Lijiang’s most famous food is a flatbread known as baba. But baba, which is served as a hearty breakfast, is a type of food, not a specific recipe. The baba found in Lijiang Old Town and the surrounding plain range from thin, fried flatbreads served as part of a larger meal to thick disks filled with layers of minced ham, flavored with a thick paste made from rendered lard, and fried in oil.
This simple but hearty version—a thick bread filled with layers of meat or nuts and cooked on a flat griddle with only a minimum amount of oil—is inspired by the one made by Xi He, a Naxi woman who has been selling her baba from a small table on the streets of Old Town for fifteen years. Like most cooks in Lijiang, Xi uses a bit of the previous day’s dough as a starter, and over the years, her baba has developed a complex flavor, similar to a mild sourdough. This version is leavened with yeast but has a small amount of yogurt worked in to give it a more complex flavor. It can be filled with salty ham or a mixture of flavorful beef and scallions, as are Xi’s popular baba, or with a sweet combination of nuts and sugar that is also popular in the area. Makes four baba.
- 1/3 cup plain yogurt
- 1 tsp. active dry yeast
- 3 cups all-purpose flour, plus more for dusting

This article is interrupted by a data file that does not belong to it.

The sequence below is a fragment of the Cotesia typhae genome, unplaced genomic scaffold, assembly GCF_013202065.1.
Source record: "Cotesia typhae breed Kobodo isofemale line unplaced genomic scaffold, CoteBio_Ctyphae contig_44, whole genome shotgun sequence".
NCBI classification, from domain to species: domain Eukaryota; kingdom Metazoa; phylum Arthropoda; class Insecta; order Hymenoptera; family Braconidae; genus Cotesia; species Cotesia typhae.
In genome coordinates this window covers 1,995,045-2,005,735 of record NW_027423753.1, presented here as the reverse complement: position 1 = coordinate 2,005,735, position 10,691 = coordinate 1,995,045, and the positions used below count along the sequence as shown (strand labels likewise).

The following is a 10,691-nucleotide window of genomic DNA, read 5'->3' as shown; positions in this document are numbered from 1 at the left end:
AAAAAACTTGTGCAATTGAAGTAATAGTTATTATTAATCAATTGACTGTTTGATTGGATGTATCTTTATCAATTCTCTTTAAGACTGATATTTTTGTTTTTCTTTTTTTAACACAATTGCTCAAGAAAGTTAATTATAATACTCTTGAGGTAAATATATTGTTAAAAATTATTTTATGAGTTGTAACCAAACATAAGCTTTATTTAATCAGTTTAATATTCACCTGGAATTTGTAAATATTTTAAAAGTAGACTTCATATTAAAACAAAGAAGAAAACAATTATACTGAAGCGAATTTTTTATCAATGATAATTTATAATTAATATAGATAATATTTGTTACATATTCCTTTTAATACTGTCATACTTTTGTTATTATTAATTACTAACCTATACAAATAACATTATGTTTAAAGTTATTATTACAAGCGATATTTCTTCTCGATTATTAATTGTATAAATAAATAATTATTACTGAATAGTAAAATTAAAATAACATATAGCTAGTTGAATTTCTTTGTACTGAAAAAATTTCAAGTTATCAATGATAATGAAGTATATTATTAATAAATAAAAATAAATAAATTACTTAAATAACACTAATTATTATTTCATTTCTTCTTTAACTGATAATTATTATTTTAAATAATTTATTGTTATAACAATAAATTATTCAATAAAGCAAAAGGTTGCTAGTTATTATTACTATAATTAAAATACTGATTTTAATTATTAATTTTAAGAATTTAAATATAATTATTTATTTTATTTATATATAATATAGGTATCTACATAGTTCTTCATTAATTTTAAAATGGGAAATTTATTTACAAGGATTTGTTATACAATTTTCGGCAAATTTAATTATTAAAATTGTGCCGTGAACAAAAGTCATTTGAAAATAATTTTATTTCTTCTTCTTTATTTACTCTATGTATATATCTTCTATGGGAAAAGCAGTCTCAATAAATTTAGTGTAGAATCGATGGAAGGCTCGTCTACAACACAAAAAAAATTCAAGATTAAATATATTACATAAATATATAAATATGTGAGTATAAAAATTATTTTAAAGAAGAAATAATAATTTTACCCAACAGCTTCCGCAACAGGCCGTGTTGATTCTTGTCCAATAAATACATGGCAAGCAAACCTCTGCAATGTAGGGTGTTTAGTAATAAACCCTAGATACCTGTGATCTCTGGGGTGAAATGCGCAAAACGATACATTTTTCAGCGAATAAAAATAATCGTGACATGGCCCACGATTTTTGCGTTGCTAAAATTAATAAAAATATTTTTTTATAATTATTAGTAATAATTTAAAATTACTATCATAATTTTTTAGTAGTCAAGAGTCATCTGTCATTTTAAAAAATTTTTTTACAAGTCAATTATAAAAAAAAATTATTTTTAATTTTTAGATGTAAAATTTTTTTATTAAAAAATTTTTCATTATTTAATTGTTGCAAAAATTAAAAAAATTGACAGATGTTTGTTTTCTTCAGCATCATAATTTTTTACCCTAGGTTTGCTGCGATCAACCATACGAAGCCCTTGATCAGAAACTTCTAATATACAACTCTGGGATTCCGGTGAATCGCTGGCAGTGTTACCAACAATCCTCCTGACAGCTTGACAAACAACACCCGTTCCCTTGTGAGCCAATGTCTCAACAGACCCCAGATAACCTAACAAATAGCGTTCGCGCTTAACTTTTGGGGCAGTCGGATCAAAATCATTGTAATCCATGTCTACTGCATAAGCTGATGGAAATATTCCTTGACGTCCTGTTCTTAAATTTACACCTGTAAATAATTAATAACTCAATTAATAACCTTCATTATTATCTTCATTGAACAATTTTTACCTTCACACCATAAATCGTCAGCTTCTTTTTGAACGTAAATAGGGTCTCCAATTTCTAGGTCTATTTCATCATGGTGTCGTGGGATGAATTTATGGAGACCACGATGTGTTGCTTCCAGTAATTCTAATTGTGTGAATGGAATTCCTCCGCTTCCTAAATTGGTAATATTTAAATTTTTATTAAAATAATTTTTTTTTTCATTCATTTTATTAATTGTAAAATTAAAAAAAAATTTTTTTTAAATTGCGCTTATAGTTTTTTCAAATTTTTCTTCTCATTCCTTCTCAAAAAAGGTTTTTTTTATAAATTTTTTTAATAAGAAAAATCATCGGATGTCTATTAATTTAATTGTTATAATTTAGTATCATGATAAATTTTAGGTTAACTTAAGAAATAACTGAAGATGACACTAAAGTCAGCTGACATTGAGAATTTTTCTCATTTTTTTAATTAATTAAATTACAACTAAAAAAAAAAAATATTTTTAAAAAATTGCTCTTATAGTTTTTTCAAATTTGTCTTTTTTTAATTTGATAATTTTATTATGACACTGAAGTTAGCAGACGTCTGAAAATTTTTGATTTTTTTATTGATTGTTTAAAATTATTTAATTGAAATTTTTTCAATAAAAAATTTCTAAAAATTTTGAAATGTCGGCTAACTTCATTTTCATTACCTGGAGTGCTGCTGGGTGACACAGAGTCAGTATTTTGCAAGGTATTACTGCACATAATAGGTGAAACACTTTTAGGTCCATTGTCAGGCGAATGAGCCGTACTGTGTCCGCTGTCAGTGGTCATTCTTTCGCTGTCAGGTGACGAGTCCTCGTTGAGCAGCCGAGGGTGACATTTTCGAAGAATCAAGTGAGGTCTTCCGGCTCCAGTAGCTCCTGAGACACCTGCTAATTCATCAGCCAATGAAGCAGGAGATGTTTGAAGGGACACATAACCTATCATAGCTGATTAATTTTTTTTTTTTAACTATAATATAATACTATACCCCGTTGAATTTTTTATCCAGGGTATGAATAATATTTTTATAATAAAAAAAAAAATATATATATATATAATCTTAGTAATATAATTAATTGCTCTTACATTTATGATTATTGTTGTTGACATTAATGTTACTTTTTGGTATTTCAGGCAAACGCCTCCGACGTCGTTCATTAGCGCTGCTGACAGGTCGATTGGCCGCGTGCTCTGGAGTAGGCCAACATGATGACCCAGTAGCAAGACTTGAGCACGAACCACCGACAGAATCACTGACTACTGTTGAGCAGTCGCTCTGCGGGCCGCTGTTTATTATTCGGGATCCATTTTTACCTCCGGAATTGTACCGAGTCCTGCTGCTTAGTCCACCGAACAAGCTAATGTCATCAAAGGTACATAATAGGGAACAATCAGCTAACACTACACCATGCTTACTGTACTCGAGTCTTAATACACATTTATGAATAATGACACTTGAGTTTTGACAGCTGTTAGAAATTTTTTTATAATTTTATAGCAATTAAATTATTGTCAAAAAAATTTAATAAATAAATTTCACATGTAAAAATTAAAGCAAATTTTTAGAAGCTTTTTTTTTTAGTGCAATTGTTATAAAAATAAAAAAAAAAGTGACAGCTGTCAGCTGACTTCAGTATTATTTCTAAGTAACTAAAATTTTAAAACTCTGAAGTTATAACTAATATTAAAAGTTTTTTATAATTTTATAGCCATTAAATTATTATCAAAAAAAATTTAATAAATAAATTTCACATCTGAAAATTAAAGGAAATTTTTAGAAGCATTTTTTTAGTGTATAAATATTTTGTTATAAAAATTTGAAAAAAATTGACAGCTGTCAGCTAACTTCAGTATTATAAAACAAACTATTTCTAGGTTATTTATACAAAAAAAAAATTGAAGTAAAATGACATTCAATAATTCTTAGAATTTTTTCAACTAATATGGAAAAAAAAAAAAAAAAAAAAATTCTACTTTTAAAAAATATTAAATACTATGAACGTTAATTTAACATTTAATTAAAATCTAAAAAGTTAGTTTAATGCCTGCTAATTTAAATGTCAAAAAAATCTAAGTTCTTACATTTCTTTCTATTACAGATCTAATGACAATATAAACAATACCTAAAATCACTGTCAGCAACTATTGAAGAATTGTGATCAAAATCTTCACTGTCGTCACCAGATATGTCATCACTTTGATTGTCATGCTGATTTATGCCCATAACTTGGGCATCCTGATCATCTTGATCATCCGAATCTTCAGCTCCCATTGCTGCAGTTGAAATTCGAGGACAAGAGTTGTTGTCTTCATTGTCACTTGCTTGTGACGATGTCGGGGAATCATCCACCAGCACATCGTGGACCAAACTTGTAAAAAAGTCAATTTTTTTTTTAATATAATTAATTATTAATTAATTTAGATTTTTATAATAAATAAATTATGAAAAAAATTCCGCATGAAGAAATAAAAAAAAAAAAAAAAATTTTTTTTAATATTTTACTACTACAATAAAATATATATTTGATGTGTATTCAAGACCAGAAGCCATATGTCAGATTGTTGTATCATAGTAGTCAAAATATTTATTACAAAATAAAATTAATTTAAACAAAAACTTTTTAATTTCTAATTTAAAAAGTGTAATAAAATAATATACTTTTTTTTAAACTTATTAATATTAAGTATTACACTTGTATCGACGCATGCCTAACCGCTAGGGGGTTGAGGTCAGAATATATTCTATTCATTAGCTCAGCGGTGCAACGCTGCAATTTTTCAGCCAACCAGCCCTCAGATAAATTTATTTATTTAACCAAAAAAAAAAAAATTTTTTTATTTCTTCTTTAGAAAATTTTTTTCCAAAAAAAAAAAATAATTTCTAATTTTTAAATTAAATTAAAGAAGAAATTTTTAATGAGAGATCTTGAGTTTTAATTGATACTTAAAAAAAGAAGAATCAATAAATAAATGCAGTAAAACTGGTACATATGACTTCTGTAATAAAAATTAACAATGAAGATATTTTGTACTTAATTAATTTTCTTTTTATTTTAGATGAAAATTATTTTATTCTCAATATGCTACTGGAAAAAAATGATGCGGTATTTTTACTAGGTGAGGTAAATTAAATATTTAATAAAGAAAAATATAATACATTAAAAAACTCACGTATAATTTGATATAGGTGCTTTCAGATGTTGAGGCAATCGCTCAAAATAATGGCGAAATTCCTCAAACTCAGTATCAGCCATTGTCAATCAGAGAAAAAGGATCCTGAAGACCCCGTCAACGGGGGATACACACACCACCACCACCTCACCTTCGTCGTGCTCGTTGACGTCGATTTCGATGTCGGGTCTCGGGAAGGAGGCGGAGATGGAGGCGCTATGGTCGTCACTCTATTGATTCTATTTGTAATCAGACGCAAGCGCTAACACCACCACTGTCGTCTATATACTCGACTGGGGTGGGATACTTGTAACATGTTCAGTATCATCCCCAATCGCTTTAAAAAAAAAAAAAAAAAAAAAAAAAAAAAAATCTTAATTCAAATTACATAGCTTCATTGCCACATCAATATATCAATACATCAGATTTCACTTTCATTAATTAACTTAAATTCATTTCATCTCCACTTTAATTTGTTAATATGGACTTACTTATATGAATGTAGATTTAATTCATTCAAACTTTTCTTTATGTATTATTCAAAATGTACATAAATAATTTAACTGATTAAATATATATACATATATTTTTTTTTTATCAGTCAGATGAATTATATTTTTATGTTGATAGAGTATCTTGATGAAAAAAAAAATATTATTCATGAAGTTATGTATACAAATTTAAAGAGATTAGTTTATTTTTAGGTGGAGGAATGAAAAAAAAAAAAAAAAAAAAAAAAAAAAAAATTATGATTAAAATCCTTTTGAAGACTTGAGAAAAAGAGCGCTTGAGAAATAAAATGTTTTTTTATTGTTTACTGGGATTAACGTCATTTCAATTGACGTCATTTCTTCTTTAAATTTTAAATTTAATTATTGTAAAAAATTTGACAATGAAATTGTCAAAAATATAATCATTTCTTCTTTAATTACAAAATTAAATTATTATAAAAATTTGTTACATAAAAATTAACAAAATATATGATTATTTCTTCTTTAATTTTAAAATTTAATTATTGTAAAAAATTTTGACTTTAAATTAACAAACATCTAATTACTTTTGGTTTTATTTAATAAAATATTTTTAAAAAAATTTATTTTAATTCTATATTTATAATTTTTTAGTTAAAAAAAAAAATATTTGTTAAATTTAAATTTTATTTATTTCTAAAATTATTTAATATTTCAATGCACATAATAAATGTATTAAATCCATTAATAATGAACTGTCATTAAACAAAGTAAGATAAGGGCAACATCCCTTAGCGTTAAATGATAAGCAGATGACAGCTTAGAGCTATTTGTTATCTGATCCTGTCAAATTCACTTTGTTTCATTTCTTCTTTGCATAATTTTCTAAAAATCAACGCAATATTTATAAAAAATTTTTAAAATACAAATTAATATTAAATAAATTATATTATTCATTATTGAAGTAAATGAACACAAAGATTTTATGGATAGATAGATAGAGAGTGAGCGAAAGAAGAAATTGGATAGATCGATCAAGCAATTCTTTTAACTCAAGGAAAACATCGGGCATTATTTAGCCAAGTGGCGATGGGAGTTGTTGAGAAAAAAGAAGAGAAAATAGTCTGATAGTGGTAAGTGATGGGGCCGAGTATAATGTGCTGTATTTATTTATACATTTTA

- 1 cup pastry flour
- Beef, ham, or nut and sugar filling
- Chile sauce (lajiao jiang) (optional)
- Vegetable oil, for cooking
- Dumpling rolling pin or wooden dowel
1.) In a large bowl, mix the yogurt and yeast with 1-3/4 cups of lukewarm water and stir until the yeast is dissolved and the liquid is well-mixed.
2.) Add 2 cups of the all-purpose flour and stir until everything is incorporated into a sticky mass.
3.) Let the dough rest in a warm place, covered with plastic wrap, for 1 hour.
4.) Add the remaining 1 cup all-purpose flour and the pastry flour to the dough and stir to incorporate.
5.) Flour a clean work surface and knead the dough, continuing to incorporate flour as needed so that the dough has a sticky texture but doesn’t come off in clumps on your hands (this can mean adding 1/4 cup of flour or even a bit more, depending on the weather and how your dough has risen).
6.) Knead for 5 minutes, until the dough is fairly smooth, then put it back into the bowl, cover with plastic wrap, and set aside to rise until it has doubled in size, about 2 to 3 hours.
7.) Pull the dough away from the side of the bowl and knead it lightly so that it deflates. Divide the dough into quarters.
8.) Heat a large cast-iron pan over a low flame. Lightly oil a work surface with a bit of vegetable oil, and oil a dumpling rolling pin or wooden dowel, letting the oil also coat your hands.
9.) Take one quarter of the dough and roll it out on the oiled work surface into a long, thin oval—the dough will be very springy and bounce back; keep rolling until you have an oval about 20 inches long and 6 inches wide.